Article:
Galtherman, H. L. 1978. Methods for physical and chemical analysis of fresh water. IBP Handbook, 8, 213.

Grimm, N. B. 1988. Feeding dynamics, nitrogen budgets, and ecosystem role of a desert stream omnivore, Agosia chrysogaster (Pisces: Cyprinidae). Environmental Biology of Fishes, 21(2), 143–152. DOI: 10.1007/BF00004849

Hall, R., Koch, B., Marshall, M., Taylor, B. W., & Tronstad, L. M. 2007. How body size mediates the role of animals in nutrient cycling in aquatic ecosystems. Body Size: The Structure and Function of Aquatic Ecosystems, 286–305.

Halvorson, H M, Hall, D. J., & Evans-White, M. A. 2017. Long-term stoichiometry and fates highlight animal egestion as nutrient repackaging, not recycling, in aquatic ecosystems. Functional Ecology, 31(9), 1802–1812. DOI: 10.1111/1365-2435.12875

Halvorson, Halvor M., Fuller, C., Entrekin, S. A., & Evans-White, M. A. 2015. Dietary influences on production, stoichiometry and decomposition of particulate wastes from shredders. Freshwater Biology, 60(3), 466–478. DOI: 10.1111/fwb.12462

Halvorson, Halvor M, & Atkinson, C. L. 2019. Egestion Versus Excretion: A Meta-Analysis Examining Nutrient Release Rates and Ratios across Freshwater Fauna. Diversity, 11(10), 189. DOI: 10.3390/d11100189

Holmes, R. M., Aminot, A., Kérouel, R., Hooker, B. A., & Peterson, B. J. 1999. A simple and precise method for measuring ammonium in marine and freshwater ecosystems. Canadian Journal of Fisheries and Aquatic Sciences, 56(10), 1801–1808. DOI: 10.1139/f99-128

Huxley, J., & Teissier, G. 1936. Terminology of relative growth. Nature, 137(3471), 780–781. DOI: 10.1038/137780b0

Kennard, M. J., Pusey, B. J., Harch, B. D., Dore, E., & Arthington, A. H. 2006. Estimating local stream fish assemblage attributes: Sampling effort and efficiency at two spatial scales. Marine and Freshwater Research, 57(6), 635–653. DOI: 10.1071/MF06062

Kosten, S., Huszar, V. L. M., Mazzeo, N., Scheffer, M., Sternberg, L. da S. L., & Jeppesen, E. 2009. Lake and watershed characteristics rather than climate influence nutrient limitation in shallow lakes. Ecological Applications, 19(7), 1791–1804. DOI: 10.1890/08-0906.1

Lall, S. P. 1991. Digestibility, metabolism and excretion of dietary phosphorus in fish. Nutritional Strategies and Aquaculture Waste. First International Symposium on Nutritional Strategies in Management of Aquatic Wastes. University of Guelph, Guelph, Ontario. 1991.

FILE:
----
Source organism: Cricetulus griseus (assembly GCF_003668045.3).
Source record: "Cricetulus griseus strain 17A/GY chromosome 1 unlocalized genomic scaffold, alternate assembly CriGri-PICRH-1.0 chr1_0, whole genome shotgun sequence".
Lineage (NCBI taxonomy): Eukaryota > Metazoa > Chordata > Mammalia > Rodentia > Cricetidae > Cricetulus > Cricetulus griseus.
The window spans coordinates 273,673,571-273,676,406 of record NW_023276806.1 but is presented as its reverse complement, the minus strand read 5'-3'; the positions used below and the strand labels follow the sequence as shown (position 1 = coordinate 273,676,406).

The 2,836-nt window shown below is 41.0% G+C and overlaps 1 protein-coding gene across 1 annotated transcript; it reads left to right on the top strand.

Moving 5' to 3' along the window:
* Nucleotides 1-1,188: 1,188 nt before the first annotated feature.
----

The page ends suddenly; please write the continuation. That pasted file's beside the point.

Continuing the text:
McGarvey, D. J., Falke, J. A., Li, H. W., & Li, J. L. 2017. Fish Assemblages. Methods in Stream Ecology: Third Edition. Vol. 1Elsevier Inc.: p. 321–353. DOI: 10.1016/B978-0-12-416558-8.00016-0

Mcintyre, P. B., Jones, L. E., Flecker, A. S., & Vanni, M. J. 2007. Fish extinctions alter nutrient recycling in tropical freshwaters. Proceedings of the National Academy of Sciences, 104(11), 4461–4466. DOI: 10.1073/pnas.0608148104

McIntyre, P B, Flecker, A. S., Vanni, M. J., Hood, J. M., Taylor, B. W., & Thomas, S. A. 2008. Fish distributions and nutrient cycling in streams: Can fish create biogeochemical hotspots? Ecology, 89(8), 2335–2346. DOI: 10.1890/07-1552.1

McIntyre, Peter B., & Flecker, A. S. 2010. Ecological Stoichiometry as an Integrative Framework in Stream Fish Ecology. American Fisheries Society Symposium, 73, 539–558.

McIntyre, Peter B., Flecker, A. S., Vanni, M. J., Hood, J. M., Taylor, B. W., & Thomas, S. A. 2008. Fish distributions and nutrient cycling in streams: Can fish create biogeochemical hotspots? Ecology, 89(8), 2335–2346. DOI: 10.1890/07-1552.1

Moody, E. K., Corman, J. R., Elser, J. J., & Sabo, J. L. 2015. Diet composition affects the rate and N:P ratio of fish excretion. Freshwater Biology, 60(3), 456–465. DOI: 10.1111/fwb.12500

Moreira-Ferreira, B. 2019. O efeito da cobertura vegetal na contribuição de um consumidor aquático na ciclagem de nutrientes. Master thesis. Departamento de Ecologia da Universidade do Estado do Rio de Janeiro. p. 52.